96. 96. Portland Stormwater Regulations City code requires on-site stormwater management for  new development and redevelopment (i.e., retention and infiltration). For other properties, stormwater must be retained or  infiltrated to the maximum extent practicable before off-site discharge is allowed. Required 70% removal of TSS and treatment for  pollutants with TMDL limitations in receiving stream. Low Impact Development Center 2007
  97. 97. Washington, DC Anacostia River Redevelopment The AWC is responsible for  revitalization of lands along the river and coordinating environmental and programming initiatives that promote river clean up. One-inch, on-site retention  standard and water quality treatment for up to the 2-year storm for new development and re-development. Stated preference for  vegetated controls. Adopted by AWC board June  1st. Low Impact Development Center 2007
  98. 98. Seattle Green Factor Requires 30% of a parcel in the Neighborhood Commercial  Zone to be vegetated or the functional equivalent as determined by the Green Factor. For example, the Green Factor for green roofs is 0.7,  permeable paving is 0.6, and lawn is 0.2. Bonuses provided for rainwater harvesting or planting low water-use vegetation. Encourages the planting of layers of vegetation on the  property and in public right-of-ways adjacent to the property. In effect as of January 2007.  Low Impact Development Center 2007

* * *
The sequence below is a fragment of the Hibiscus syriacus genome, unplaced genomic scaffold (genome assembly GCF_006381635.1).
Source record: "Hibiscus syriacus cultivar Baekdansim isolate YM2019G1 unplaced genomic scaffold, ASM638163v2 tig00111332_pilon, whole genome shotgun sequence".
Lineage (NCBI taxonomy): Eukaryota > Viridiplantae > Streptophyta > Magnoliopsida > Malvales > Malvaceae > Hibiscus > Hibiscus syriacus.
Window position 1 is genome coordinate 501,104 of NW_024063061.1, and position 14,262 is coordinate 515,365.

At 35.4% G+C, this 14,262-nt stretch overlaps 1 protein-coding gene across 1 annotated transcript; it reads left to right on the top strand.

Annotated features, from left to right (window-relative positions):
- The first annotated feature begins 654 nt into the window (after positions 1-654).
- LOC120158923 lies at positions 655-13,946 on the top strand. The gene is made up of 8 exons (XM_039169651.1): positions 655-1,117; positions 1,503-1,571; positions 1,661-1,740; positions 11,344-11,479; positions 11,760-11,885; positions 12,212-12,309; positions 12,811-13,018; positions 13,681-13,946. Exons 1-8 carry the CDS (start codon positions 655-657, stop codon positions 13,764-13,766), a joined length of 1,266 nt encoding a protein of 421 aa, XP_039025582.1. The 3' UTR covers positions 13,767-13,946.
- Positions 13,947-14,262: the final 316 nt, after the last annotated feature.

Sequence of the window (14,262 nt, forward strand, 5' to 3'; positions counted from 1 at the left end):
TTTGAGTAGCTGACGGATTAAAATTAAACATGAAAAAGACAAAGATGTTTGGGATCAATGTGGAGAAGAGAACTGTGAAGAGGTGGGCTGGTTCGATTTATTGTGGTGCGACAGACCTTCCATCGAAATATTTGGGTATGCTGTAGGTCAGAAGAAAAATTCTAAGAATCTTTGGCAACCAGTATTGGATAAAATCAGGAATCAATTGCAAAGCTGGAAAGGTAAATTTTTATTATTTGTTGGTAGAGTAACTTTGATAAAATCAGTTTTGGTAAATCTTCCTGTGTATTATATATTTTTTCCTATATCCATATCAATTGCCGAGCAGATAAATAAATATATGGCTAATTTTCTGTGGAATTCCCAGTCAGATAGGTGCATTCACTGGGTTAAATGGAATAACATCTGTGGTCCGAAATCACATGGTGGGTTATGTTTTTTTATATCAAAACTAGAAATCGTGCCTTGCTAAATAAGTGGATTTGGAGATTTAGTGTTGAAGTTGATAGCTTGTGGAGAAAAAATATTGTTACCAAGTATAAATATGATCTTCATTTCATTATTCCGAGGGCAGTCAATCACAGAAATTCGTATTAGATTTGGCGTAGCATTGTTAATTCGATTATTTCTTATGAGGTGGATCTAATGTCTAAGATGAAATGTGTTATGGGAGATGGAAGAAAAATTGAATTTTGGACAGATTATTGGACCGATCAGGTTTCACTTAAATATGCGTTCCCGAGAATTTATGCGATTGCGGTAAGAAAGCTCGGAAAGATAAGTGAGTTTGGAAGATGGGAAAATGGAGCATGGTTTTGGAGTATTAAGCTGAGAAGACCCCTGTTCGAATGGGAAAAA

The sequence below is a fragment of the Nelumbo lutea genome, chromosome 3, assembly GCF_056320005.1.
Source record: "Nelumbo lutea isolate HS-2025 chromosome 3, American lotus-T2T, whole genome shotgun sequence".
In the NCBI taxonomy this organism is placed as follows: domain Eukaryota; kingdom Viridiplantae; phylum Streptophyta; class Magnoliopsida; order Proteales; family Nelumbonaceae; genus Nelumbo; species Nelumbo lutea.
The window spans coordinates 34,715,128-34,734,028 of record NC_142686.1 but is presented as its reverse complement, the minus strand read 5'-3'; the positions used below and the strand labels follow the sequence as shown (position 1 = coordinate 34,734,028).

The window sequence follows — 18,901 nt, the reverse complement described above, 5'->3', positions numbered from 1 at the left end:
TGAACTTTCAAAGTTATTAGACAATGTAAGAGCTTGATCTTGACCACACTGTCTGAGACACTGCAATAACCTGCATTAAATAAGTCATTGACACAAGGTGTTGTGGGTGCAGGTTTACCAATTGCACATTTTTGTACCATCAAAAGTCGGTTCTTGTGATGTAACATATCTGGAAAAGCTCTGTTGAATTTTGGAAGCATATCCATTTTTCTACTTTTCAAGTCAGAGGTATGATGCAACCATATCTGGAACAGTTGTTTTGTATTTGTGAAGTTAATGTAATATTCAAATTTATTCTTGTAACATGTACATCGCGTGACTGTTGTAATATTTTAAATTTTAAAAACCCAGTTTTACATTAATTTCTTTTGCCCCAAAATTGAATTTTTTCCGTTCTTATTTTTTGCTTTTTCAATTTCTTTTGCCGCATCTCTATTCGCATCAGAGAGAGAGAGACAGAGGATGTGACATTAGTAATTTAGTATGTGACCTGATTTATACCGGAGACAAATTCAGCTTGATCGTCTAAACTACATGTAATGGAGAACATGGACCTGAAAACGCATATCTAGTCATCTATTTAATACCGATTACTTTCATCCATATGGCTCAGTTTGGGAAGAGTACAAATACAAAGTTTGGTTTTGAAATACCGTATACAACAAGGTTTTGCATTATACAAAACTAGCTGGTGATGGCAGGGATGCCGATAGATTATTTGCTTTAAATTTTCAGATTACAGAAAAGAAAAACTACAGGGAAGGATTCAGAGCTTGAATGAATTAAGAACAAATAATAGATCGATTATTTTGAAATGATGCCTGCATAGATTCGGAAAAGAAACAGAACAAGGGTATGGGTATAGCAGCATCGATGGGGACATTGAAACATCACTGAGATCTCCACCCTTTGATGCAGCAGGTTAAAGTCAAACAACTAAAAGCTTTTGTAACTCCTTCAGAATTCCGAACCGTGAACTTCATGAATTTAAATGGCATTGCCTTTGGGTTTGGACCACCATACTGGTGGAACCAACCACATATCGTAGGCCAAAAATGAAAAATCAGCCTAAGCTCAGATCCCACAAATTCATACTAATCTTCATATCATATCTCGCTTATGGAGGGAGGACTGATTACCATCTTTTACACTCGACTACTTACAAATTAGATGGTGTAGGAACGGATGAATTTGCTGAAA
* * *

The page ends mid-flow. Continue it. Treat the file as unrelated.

99. 99. Recommendations for Regulations Incorporate volume and hydrologic performance  requirements into regulations. Create regulatory certainty.  Provide incentives for developers that use LID (e.g.,  streamline review process or move stormwater plans to the top of the stack). Maryland offers six different stormwater credits for  green practices. Low Impact Development Center 2007
  100. 100. Incentives for LID Outside of Regulatory Structure Chicago and Portland offer density and building square  footage bonuses, respectively, for buildings with green roofs. Offer discounts for stormwater or other utility fees for  on-site or LID management practices – full-cost pricing is critical. Subsidized downspout disconnection programs.  In January 2006, Chicago provided 20 $5,000 grants for  residential and small-scale commercial green roofs and received 123 applications. Low Impact Development Center 2007
  101. 101. Coyote Creek Watershed Courtesy E. Takata Low Impact Development Center 2007
  102. 102. Coyote Creek Green Infrastructure Principles Start upstream  Connect the Dots  Use Nature as a Guide  All Fronts/No backs  Manage for the Long Term  Multiple Objectives  Low Impact Development Center 2007